These charts reinforce what we said above about the strength of NVIDIA’s OptiX. NVIDIA clearly knew what it was doing when it decided to integrate its RT cores into its GPUs. If AMD doesn’t change enough next-gen, then the lead is only going to be extended further.
We hate to see AMD lag behind here, but it’s the reality of things. When RDNA1 was launched, we were under the assumption that accelerated ray tracing wouldn’t even come along for AMD until RDNA3, but we were wrong. That said, we’re sure AMD would have wanted an even stronger solution in RDNA2, so we are really hopeful that RDNA3 will successfully shake things up again.
All of that said, if we were to again choose a best bang-for-the-buck GPU in these results, it’d be the same choice we made earlier: NVIDIA GeForce RTX 3070. That GPU offers a nice bump in performance over the 3060 Ti. If you have the budget for it, the RTX 3080 would be a no-brainer, as going even higher than that won’t deliver as large a leap in performance as 3070 > 3080 would.
While Cycles remains the most popular render engine for Blender users, Eevee is rapidly growing in popularity, and for great reason. It’s a real-time rasterization engine that’s built for speed, and can deliver incredibly detailed scenes right inside of the viewport. It renders PBR materials just like Cycles, and even taps into the same shader nodes, meaning many people should be able to switch over to Eevee pretty easily.
Unlike Cycles, which can render with a CPU, Eevee is designed entirely around rendering using the GPU, and the performance seen is really impressive to see. Even detailed scenes can render a frame in mere seconds, making Eevee a perfect candidate for animation renders – and speaking of, we have two of those here:
Whereas all four of our Cycles projects render similarly enough, these two Eevee projects shake things up nice. There’s a reason for this: the Red Autumn Forest project relies on the CPU very little, meaning that the GPU is spending most of the time doing the work. Splash Fox is different, as it’s a more complex project that involves the CPU more in between each frame render.
Ultimately, NVIDIA seems to clean house if the CPU is not relied-upon much, while AMD manages to catch up if the opposite is true.
We also feel compelled to highlight an odd result here, in which the RX 6700 XT outperforms the RX 6900 XT, RX 6800, and RX 6800 XT in the Red Autumn Forest test. This is an anomaly, but one that’s repeatable. You wouldn’t expect these odd scaling issues to creep up, but they do on occasion. We saw this same behavior in our Blender 3.0 performance look.
Rendering performance is important, but so is the performance found inside of the viewport – that big box where you will spend most of your time working. For our testing here, we’re taking two projects of differing complexities, and testing the average frame rate at 1080p, 1440p, and 4K across the three primary modes (Material Preview, Solid, and Wireframe).
Let’s start with the most grueling of them all, Material Preview, at 4K:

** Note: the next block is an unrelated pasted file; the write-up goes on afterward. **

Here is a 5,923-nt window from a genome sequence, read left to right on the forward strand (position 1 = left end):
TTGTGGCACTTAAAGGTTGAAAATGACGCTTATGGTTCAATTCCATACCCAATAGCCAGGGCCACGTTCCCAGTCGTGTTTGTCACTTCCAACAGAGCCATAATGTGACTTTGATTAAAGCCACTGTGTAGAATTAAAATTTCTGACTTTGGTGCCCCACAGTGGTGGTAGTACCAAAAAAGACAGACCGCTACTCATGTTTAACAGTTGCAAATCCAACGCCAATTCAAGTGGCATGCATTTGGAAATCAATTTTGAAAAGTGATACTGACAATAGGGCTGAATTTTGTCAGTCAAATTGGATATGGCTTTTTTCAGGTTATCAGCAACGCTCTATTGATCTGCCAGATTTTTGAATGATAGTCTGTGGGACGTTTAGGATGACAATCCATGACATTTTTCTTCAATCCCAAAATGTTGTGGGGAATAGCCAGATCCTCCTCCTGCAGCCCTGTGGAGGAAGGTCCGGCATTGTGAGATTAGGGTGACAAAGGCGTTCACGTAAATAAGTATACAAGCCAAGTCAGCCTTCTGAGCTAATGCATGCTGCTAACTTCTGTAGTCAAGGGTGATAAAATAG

The complexity differences between these two projects can be easily seen in the resultant frame rate – Controller effectively delivers triple the frame rate. It should be emphasized, though, that since this is just a viewport, and not a live action game, you don’t need 60 FPS for a decent experience. We’d consider 20-30 FPS to be a minimum, though, and fortunately with a project like Controller, that’s hit on virtually every one of the GPUs tested here.
With the overall lack of detail, it’d be easy to believe that the Wireframe mode would be the easiest on a GPU, but in actuality, that honor goes to Solid. Both projects here soar to 250 FPS on the top cards, hinting that at some point, Solid mode becomes more of a CPU bottleneck, than a GPU one. Either way, every single GPU here delivers apt performance in this mode, so it barely requires consideration.
Wireframe is a bit different, simply because it reveals a lot of complexity that Solid doesn’t:
Overall, every single one of these GPUs provides enough performance in Wireframe mode to get you by, but obviously, the faster the GPU, the smoother camera rotations will be. It’s also quite clear that a lower-end GPU like the RX 6500 XT really isn’t going to feel that great for Blender use – it’s definitely worth aiming for a mid-range option if you can swing it, because it will just make your designing life a whole lot better.
For those interested in lower resolution Material Preview testing, here are the 1440p and 1080p results:
Considering that the performance element of Blender 3.1 hasn’t changed much from 3.0, it almost feels challenging to come up with an interesting closer here. As before, we consider NVIDIA’s GeForce RTX 3070 to be the best bang-for-the-buck card, but if you are actually dealing with a restrictive budget, even the RTX 3050 is going to deliver solid performance thanks to its OptiX capabilities.
For Eevee use, much remains the same, although AMD’s strengths do become more apparent there. Even so, it’s hard to ignore the fact that NVIDIA pounces AMD’s equally-priced parts overall in Cycles, Eevee, and the viewport. We’d love to say that Blender 3.2 might spice things up, but we’re not going to jump the gun.
While further AMD driver optimizations will undoubtedly be able to improve overall performance, we still feel like a hopefully overhauled RDNA3 will make Radeons as competitive in Blender as they are in gaming and some other creator workloads (eg: Adobe Premiere Pro, and MAGIX VEGAS Pro).
On the AMD front, we do know that Blender 3.2 is going to restore Radeon support in Linux, although as with Windows, full support only covers RDNA and RDNA2. That said, with this restored Linux functionality, 3.2 might be a good time for us to revisit he penguin OS for some additional testing – as we did for our Blender 2.92 performance look.
If you want a sneak peak as to what Blender 3.2 will bring, you can check out the in-progress release notes. Until the next Blender performance look, happy designing!